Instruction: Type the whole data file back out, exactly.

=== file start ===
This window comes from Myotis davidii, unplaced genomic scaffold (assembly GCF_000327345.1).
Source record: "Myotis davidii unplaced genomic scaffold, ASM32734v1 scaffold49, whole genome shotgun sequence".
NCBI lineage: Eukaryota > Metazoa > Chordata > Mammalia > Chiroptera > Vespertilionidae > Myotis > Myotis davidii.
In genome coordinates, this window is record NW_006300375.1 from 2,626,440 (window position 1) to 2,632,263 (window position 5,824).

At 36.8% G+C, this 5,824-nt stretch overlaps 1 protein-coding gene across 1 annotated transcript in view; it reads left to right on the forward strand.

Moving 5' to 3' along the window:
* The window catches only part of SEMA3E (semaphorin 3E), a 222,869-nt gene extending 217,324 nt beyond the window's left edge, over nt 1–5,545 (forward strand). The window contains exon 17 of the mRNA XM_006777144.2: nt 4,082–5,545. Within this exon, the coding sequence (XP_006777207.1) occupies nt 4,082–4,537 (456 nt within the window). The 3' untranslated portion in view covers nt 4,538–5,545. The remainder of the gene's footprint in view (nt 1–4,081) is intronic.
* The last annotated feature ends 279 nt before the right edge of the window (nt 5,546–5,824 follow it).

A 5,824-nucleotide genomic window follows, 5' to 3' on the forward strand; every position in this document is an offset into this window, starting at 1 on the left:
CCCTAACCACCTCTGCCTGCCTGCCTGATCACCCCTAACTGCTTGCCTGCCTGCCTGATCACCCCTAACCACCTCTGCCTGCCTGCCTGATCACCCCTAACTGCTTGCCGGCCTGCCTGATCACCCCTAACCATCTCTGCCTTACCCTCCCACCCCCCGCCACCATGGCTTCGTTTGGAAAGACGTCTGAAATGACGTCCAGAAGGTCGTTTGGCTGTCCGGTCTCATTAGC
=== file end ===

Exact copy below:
This window comes from Myotis davidii, unplaced genomic scaffold (assembly GCF_000327345.1).
Source record: "Myotis davidii unplaced genomic scaffold, ASM32734v1 scaffold49, whole genome shotgun sequence".
NCBI lineage: Eukaryota > Metazoa > Chordata > Mammalia > Chiroptera > Vespertilionidae > Myotis > Myotis davidii.
In genome coordinates, this window is record NW_006300375.1 from 2,626,440 (window position 1) to 2,632,263 (window position 5,824).

At 36.8% G+C, this 5,824-nt stretch overlaps 1 protein-coding gene across 1 annotated transcript in view; it reads left to right on the forward strand.

Moving 5' to 3' along the window:
* The window catches only part of SEMA3E (semaphorin 3E), a 222,869-nt gene extending 217,324 nt beyond the window's left edge, over nt 1–5,545 (forward strand). The window contains exon 17 of the mRNA XM_006777144.2: nt 4,082–5,545. Within this exon, the coding sequence (XP_006777207.1) occupies nt 4,082–4,537 (456 nt within the window). The 3' untranslated portion in view covers nt 4,538–5,545. The remainder of the gene's footprint in view (nt 1–4,081) is intronic.
* The last annotated feature ends 279 nt before the right edge of the window (nt 5,546–5,824 follow it).

A 5,824-nucleotide genomic window follows, 5' to 3' on the forward strand; every position in this document is an offset into this window, starting at 1 on the left:
CCCTAACCACCTCTGCCTGCCTGCCTGATCACCCCTAACTGCTTGCCTGCCTGCCTGATCACCCCTAACCACCTCTGCCTGCCTGCCTGATCACCCCTAACTGCTTGCCGGCCTGCCTGATCACCCCTAACCATCTCTGCCTTACCCTCCCACCCCCCGCCACCATGGCTTCGTTTGGAAAGACGTCTGAAATGACGTCCAGAAGGTCGTTTGGCTGTCCGGTCTCATTAGC